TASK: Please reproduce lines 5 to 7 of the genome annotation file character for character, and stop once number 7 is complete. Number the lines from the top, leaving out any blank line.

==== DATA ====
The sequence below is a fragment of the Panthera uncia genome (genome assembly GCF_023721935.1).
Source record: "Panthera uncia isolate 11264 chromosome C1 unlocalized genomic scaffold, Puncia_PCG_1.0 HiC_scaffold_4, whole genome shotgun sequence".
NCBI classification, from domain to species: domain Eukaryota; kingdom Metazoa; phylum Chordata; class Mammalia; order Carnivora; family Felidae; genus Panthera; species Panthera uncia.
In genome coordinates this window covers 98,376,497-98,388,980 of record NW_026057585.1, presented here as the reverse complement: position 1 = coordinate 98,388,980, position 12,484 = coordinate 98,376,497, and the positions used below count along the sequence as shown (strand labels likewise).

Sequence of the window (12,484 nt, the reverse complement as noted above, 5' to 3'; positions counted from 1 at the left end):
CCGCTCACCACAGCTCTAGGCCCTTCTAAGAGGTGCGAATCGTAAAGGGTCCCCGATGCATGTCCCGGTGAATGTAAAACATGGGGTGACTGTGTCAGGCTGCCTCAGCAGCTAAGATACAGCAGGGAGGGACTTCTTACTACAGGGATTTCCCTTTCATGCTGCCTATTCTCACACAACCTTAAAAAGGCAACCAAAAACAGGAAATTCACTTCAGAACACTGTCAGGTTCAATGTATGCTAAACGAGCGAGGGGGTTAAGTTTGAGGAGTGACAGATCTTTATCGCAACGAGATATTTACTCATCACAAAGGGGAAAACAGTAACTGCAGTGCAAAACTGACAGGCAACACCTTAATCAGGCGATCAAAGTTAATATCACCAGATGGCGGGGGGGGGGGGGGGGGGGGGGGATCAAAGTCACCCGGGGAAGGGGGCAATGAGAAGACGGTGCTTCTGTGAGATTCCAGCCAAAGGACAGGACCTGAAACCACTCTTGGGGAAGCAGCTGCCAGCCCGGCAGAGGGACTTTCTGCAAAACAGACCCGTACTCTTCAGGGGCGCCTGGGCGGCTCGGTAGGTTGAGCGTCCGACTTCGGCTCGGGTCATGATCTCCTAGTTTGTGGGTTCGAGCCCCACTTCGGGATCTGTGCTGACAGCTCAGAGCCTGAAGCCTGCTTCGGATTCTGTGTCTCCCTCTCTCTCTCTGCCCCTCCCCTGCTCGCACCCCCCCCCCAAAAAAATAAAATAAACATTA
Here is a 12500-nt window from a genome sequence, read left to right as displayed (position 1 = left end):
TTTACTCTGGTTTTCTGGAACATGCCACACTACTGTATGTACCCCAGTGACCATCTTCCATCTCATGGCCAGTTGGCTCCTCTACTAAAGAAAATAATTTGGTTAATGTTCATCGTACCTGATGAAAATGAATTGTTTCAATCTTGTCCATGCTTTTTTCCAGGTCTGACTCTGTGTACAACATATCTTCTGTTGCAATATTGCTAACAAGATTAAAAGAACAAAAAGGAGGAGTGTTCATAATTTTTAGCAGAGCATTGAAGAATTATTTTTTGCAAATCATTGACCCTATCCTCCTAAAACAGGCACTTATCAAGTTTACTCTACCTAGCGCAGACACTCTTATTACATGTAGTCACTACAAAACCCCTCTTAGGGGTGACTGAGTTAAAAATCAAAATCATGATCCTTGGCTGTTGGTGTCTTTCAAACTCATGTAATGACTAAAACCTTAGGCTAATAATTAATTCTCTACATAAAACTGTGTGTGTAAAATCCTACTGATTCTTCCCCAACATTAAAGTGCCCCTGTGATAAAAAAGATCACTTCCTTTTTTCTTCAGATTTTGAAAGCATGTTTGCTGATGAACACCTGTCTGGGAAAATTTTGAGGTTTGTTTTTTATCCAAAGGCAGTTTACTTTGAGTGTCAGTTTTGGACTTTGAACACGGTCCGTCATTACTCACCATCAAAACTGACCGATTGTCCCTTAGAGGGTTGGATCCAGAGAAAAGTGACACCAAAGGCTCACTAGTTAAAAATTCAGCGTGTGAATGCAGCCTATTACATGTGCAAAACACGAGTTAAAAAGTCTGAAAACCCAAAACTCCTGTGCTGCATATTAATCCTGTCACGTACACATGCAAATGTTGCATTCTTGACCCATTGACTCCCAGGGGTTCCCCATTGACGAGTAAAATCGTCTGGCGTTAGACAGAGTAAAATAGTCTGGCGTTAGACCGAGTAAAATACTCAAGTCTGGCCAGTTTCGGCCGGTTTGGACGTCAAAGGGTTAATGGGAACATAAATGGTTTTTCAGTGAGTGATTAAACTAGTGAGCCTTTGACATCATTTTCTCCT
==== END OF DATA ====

Sequence of the window (12,484 nt, the reverse complement as noted above, 5' to 3'; positions counted from 1 at the left end):
CCGCTCACCACAGCTCTAGGCCCTTCTAAGAGGTGCGAATCGTAAAGGGTCCCCGATGCATGTCCCGGTGAATGTAAAACATGGGGTGACTGTGTCAGGCTGCCTCAGCAGCTAAGATACAGCAGGGAGGGACTTCTTACTACAGGGATTTCCCTTTCATGCTGCCTATTCTCACACAACCTTAAAAAGGCAACCAAAAACAGGAAATTCACTTCAGAACACTGTCAGGTTCAATGTATGCTAAACGAGCGAGGGGGTTAAGTTTGAGGAGTGACAGATCTTTATCGCAACGAGATATTTACTCATCACAAAGGGGAAAACAGTAACTGCAGTGCAAAACTGACAGGCAACACCTTAATCAGGCGATCAAAGTTAATATCACCAGATGGCGGGGGGGGGGGGGGGGGGGGGGGATCAAAGTCACCCGGGGAAGGGGGCAATGAGAAGACGGTGCTTCTGTGAGATTCCAGCCAAAGGACAGGACCTGAAACCACTCTTGGGGAAGCAGCTGCCAGCCCGGCAGAGGGACTTTCTGCAAAACAGACCCGTACTCTTCAGGGGCGCCTGGGCGGCTCGGTAGGTTGAGCGTCCGACTTCGGCTCGGGTCATGATCTCCTAGTTTGTGGGTTCGAGCCCCACTTCGGGATCTGTGCTGACAGCTCAGAGCCTGAAGCCTGCTTCGGATTCTGTGTCTCCCTCTCTCTCTCTGCCCCTCCCCTGCTCGCACCCCCCCCCCAAAAAAATAAAATAAACATTA
Here is a 12500-nt window from a genome sequence, read left to right as displayed (position 1 = left end):